41
Chapter 6
The Basic PHO (Joint
Governance) or IPA
(Independence)
e physician-hospital organization (PHO) is revisited here because it is a ubiqui-
tous organization that is installed in many health care enterprises. Given the nature
of bureaucracies, it is something that may not go away, even if it is dysfunctional
or unable to achieve the goals that are necessary in a new marketplace of con-
sumer choice and competitive insurance exchanges. Can the PHO transform itself
into a functioning accountable care organization (ACO)? Probably not, unless it is
structured in a fashion that will be able to effectively plan and react. is takes an
organization that is focused on the needs of the marketplace and not the needs of
its constituencies.
e PHO (and the corollary organization—the independent provider associa-
tion (IPA)) is addressed here because it is probably something that is already in
existence and which has an existing membership, infrastructure, and governance
process. It may also have restrictions on its membership that restrain them from
making determinations about moving their loyalties or membership to another
organization. e idea and the basic premise of the IPA/PHO is not an impediment
unless the organization itself is. Can the organization transform itself to address
new challenges and new opportunities? e traditional medical staff cannot, by its
very nature of being all-inclusive, become the contracting engine that will address
newly emerging market demands from organized purchasers. Each IPA and PHO
42Medical Staff Integration
is a separate and distinct entity, and there may be some that can actually rise to the
challenges of the modern contracting environment.
One way to find out is to simply ask the following questions. A series of no
answers will indicate that the PHO/IPA is not a vehicle for change and transforma-
tion, but an impediment.
Do we have sufficient primary care practices with capacity capable of acquiring
new patients in the near-term future that are dedicated to the organization
and its members?
Can we contract on behalf of our membership using a “single signature” to bind
all members?
Do we have sufficient management and core infrastructure to be able to commu-
nicate effectively internally and to implement programming across all com-
ponents of our membership?
Do we have a governance process that can deal with membership challenges?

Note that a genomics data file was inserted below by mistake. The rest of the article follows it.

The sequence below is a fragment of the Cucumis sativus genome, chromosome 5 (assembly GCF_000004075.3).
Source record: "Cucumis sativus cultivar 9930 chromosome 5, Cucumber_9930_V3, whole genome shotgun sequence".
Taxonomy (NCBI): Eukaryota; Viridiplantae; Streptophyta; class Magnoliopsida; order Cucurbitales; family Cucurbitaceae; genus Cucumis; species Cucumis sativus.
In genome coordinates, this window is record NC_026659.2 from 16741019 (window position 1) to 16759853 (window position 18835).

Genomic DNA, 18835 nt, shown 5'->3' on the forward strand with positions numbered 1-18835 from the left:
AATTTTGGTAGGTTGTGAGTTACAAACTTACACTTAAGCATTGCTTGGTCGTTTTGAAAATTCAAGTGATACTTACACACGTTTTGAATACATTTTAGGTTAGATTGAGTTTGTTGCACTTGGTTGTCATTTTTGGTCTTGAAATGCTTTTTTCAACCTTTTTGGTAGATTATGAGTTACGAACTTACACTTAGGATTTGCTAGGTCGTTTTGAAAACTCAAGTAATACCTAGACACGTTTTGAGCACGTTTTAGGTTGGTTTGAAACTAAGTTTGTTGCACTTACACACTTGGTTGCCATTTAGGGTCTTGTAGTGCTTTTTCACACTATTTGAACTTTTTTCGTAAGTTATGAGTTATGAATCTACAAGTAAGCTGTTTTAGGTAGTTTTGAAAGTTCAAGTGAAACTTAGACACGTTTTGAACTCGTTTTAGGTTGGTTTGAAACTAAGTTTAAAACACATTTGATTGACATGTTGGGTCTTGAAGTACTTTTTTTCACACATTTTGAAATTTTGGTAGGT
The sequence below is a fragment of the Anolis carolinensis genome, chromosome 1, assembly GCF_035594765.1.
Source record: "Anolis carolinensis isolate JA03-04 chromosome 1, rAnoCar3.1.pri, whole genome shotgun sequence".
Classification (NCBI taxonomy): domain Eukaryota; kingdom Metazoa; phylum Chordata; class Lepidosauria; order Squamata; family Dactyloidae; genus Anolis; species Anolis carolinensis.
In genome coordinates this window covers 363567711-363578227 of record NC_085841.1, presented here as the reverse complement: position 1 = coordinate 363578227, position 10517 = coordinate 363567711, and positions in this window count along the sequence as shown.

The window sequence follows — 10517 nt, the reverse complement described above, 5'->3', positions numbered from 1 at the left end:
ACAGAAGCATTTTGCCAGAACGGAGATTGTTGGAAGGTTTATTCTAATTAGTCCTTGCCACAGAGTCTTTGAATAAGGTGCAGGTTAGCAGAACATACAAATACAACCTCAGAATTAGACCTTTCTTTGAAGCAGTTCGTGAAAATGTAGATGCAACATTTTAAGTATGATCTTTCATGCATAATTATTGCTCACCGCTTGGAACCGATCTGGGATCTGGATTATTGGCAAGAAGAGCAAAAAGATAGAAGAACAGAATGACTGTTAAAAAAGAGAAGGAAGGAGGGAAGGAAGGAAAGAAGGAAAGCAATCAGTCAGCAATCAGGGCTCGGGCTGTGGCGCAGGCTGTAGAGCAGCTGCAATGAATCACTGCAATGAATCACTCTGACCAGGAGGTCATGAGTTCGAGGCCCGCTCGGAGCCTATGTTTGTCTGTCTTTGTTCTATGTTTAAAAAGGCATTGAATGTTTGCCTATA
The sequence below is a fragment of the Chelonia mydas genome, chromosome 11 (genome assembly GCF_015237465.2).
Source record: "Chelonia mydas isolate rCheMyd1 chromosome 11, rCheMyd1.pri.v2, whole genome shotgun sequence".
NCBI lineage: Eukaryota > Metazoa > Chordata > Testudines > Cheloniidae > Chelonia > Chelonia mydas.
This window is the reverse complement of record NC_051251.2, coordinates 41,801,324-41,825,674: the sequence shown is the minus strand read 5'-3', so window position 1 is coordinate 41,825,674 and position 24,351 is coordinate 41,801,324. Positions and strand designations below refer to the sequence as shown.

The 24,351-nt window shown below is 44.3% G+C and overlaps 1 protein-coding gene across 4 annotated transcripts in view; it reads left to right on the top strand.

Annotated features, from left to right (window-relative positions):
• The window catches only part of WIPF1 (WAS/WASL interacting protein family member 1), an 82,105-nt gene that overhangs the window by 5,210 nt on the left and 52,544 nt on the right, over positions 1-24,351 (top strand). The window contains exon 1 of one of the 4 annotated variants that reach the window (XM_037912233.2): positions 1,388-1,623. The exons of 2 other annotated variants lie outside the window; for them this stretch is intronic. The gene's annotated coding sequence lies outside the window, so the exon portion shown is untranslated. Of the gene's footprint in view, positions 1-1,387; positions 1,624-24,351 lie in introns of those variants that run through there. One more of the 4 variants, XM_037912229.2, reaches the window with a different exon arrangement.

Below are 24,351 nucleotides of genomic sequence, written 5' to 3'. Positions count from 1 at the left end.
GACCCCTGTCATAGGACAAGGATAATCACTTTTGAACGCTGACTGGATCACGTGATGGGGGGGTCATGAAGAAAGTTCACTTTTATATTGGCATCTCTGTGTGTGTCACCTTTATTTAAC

at is, can we add doctors on a need basis and can we exclude doctors from
contracting if they do not meet standards to which we have agreed?
ese are pretty basic questions, but they should be at the core of the process to
define the effectiveness and capabilities of an organization that can exist and thrive
in the emerging marketplace. e corollary to the questions might be, “If we are
not there yet, can we get there?” If not, it may be time for a new organization.
New organizations are sometimes spawned from traditional structures, but not
if they have to carry the impediments and traditions that kept the previous orga-
nizations from being successful. If there is going to be reorganization under some
new structure, it is necessary to figure out what to do with the old structure. In
another section of the book, we address a relatively new form of hospital and physi-
cian collaboration—the contracted physician groups. We recognize that the tradi-
tional voluntary medical staff is a structure that will probably be left in place. ey
are in a form that has, over the years, been relegated to almost an honorary status
in most hospitals, and while they do not generally have a structure that impedes
contracting, they do not provide a basis of any kind for it.
*
With the medical sta
and the contracted practices as links to the hospital, where does the PHO overlap,
contribute, or compete?
As represented in Figure 6.1, the PHO takes over for the medical component
and becomes the contracting arm for the providers. However, if the providers also
*
One area in which the traditional medical staff may impede contracting is where a particular
department can block or engage in behavior that limits access to medical staff credentials or
departmental privileges. If the hospital finds itself in the position of having to go to the medi-
cal staff (or to a department within it) to get permission to add a doctor to the schedule in a GI
lab or a cardiology procedural unit, then the medical staff is acting in a fashion that is in need
of challenge. e medical staff should always address quality and performance matters but
should never be in a position to restrict access to resources from otherwise qualified providers.

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